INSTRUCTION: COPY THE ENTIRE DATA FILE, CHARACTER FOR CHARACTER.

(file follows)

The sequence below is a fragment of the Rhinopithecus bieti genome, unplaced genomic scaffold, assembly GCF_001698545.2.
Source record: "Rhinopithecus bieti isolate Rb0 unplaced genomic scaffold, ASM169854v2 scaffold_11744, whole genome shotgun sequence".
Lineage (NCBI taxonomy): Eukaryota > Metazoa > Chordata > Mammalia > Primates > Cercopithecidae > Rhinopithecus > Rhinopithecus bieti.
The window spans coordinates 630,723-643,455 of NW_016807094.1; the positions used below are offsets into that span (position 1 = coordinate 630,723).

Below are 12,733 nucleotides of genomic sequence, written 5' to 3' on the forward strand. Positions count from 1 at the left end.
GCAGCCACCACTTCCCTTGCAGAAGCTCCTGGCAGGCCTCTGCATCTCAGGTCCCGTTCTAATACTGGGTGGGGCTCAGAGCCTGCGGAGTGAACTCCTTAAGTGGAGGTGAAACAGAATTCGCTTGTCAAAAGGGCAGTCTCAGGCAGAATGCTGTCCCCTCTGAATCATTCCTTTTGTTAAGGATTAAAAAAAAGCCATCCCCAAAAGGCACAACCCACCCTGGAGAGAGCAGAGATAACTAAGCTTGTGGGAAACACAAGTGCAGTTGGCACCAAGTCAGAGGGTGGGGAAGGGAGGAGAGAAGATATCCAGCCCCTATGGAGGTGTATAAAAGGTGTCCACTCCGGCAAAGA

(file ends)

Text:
The sequence below is a fragment of the Rhinopithecus bieti genome, unplaced genomic scaffold, assembly GCF_001698545.2.
Source record: "Rhinopithecus bieti isolate Rb0 unplaced genomic scaffold, ASM169854v2 scaffold_11744, whole genome shotgun sequence".
Lineage (NCBI taxonomy): Eukaryota > Metazoa > Chordata > Mammalia > Primates > Cercopithecidae > Rhinopithecus > Rhinopithecus bieti.
The window spans coordinates 630,723-643,455 of NW_016807094.1; the positions used below are offsets into that span (position 1 = coordinate 630,723).

Below are 12,733 nucleotides of genomic sequence, written 5' to 3' on the forward strand. Positions count from 1 at the left end.
GCAGCCACCACTTCCCTTGCAGAAGCTCCTGGCAGGCCTCTGCATCTCAGGTCCCGTTCTAATACTGGGTGGGGCTCAGAGCCTGCGGAGTGAACTCCTTAAGTGGAGGTGAAACAGAATTCGCTTGTCAAAAGGGCAGTCTCAGGCAGAATGCTGTCCCCTCTGAATCATTCCTTTTGTTAAGGATTAAAAAAAAGCCATCCCCAAAAGGCACAACCCACCCTGGAGAGAGCAGAGATAACTAAGCTTGTGGGAAACACAAGTGCAGTTGGCACCAAGTCAGAGGGTGGGGAAGGGAGGAGAGAAGATATCCAGCCCCTATGGAGGTGTATAAAAGGTGTCCACTCCGGCAAAGA